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Breaking up the budget: Who pays for what?

Don't let the big-day budget become a hassle. provides some old-school breakdowns, with a modern twist, on how to split the bill.
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Don't let the big-day budget become a hassle. provides some old-school breakdowns, with a modern twist, on how to split the bill.

OK, time to have that cash chat. Get together with every single person who might contribute to the total cost of the wedding. That means all parents, you and your fiancé, and anyone else with a financial interest (may you be so lucky as to have an eccentric and wealthy aunt). This is the fastest way to find out how big you can dream. And, speaking of big, this is probably the time to ask both sides to submit a first-draft guest list. You'll need it sooner than you think!

More and more often today, weddings are paid for by a two-family counsel — and more than 60 percent of brides and grooms are paying for at least part of the costs as well. This makes it pretty clear that the old rules of divvying up the wedding bills simply no longer apply. What follows here is a slightly updated version of the traditional who-pays-for-what breakdown to help you put things in perspective. Bring it to your money talk to help the conversation along.

Tradition, modern-style

• Gifts for bridesmaids • Lodging for bridesmaids • Couple's personal stationery and thank-you notes• Wedding programs/guestbook  

Groom • Bride’s engagement ring • Marriage license • Officiant’s fee • Rental or purchase of his formalwear • Lodging for groomsmen • Gifts for the groom's attendants • Boutonnieres for self and groomsmen, as well as flowers for both mothers and grandmothers (It's much more common today for flowers to be paid in one lump sum, usually by the bride’s family.) • Bride’s bouquet (see above)

Bride and groom • The wedding bands • The honeymoon (In very traditional families, this is still considered the groom’s expense.)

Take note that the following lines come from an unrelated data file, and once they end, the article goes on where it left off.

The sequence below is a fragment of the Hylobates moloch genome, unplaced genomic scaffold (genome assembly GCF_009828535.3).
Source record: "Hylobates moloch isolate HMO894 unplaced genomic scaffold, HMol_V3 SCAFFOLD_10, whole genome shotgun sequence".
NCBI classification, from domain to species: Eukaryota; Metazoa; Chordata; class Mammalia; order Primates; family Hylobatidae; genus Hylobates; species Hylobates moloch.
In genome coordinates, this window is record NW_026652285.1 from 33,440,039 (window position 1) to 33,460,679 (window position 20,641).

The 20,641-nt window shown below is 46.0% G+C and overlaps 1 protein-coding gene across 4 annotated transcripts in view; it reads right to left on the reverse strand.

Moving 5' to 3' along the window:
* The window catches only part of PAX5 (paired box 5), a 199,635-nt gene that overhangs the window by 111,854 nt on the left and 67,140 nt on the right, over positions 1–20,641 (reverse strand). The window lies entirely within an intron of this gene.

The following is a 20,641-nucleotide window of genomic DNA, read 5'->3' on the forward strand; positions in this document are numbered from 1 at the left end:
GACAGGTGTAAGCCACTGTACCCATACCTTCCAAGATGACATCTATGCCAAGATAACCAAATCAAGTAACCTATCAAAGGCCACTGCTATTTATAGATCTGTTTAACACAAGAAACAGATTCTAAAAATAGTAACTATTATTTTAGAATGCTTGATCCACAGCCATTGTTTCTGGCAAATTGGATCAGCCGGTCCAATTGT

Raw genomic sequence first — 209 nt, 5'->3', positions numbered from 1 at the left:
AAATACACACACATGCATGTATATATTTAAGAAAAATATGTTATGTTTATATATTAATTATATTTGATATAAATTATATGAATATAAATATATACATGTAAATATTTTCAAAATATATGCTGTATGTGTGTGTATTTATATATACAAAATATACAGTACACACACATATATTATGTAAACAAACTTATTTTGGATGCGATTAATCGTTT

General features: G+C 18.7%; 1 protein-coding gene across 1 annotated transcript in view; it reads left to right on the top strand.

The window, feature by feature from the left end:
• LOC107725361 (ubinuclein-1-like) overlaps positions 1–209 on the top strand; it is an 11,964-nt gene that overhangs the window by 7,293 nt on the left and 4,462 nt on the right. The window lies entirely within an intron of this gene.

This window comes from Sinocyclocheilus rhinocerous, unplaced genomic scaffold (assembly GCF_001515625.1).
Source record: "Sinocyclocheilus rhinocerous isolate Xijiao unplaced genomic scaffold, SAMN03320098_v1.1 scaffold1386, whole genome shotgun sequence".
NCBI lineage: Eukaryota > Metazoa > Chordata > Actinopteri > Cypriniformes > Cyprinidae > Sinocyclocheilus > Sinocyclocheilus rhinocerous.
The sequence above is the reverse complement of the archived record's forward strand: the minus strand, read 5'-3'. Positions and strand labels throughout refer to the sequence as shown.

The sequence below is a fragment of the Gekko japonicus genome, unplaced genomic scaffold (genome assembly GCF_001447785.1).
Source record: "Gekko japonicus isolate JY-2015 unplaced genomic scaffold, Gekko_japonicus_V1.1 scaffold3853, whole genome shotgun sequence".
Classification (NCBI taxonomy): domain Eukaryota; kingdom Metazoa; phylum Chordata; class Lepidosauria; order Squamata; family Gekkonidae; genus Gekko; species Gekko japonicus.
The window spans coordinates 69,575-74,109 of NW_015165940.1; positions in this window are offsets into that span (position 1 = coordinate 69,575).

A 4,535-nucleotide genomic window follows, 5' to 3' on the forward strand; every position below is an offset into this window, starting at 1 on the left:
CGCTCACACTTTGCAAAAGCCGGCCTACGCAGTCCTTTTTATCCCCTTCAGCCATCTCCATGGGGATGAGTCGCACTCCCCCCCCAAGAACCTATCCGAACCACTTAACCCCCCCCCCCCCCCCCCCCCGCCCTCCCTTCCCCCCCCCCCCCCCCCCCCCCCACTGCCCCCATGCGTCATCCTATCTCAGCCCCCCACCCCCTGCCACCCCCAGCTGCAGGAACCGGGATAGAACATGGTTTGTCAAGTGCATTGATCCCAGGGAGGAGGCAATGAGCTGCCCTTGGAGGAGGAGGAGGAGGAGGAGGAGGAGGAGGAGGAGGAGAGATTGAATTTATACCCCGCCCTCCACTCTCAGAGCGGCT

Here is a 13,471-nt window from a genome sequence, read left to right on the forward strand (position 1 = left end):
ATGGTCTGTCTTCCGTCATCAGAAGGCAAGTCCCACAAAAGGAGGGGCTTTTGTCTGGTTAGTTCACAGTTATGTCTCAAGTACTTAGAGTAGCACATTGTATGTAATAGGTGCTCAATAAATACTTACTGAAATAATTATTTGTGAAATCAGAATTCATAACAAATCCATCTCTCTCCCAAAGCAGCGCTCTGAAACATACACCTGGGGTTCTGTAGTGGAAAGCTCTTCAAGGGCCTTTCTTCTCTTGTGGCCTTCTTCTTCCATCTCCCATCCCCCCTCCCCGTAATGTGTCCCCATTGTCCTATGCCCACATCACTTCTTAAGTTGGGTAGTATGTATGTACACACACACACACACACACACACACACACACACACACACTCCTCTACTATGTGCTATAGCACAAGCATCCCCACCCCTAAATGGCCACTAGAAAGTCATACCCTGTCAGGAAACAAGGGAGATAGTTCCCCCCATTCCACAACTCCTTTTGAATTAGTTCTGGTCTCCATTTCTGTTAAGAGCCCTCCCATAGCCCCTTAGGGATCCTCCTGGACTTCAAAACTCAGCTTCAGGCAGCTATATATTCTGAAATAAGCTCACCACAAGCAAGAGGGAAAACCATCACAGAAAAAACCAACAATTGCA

Bride’s family • Engagement and wedding pictures • Wedding invitations • Wedding consultant, if applicable • Bridal ensemble • Ceremony fees: rental of synagogue or chapel, chuppah, aisle carpets, or other decorating items • Flowers: reception, ceremony, bridesmaids’ bouquets and fathers’ boutonnieres (see “groom” for more on wedding flowers) • Reception: site fees, caterer, food, bar, gratuities, decorations • Music: ceremony, cocktail hour, and reception • Bridesmaids’ luncheon (a traditional gesture of thanks) • Transportation for bridal party to ceremony and reception

Groom’s family • Rehearsal dinner (optional) or any other expense they elect

Bridesmaids • Bridal shower • Bridesmaid dress and shoes (flower girl/ringbearer attire is paid for by the child’s parents) • Any traveling expenses • Bachelorette party (optional)

Ushers • Rental of formalwear • Bachelor party (optional)

Guests • Traveling and lodging expenses (Even if you’re having a destination wedding, guests pay their own way.)

Bucking the trends
These are the most common ways that the old guidelines of who-pays-for-what are being adapted to reflect the multi-host wedding that is so popular today.

Groom’s family • All beverage and liquor service • Limousines • Music for the reception • Photography and/or videography

Bride and/or groom • Bride’s ensemble • Wedding flowers • All wedding stationery, including invitations, announcements, and thank-you notes

This content originally appeared in Modern Bride magazine. For more wedding tips, visit, your #1 source for weddings. For more wedding tips, visit .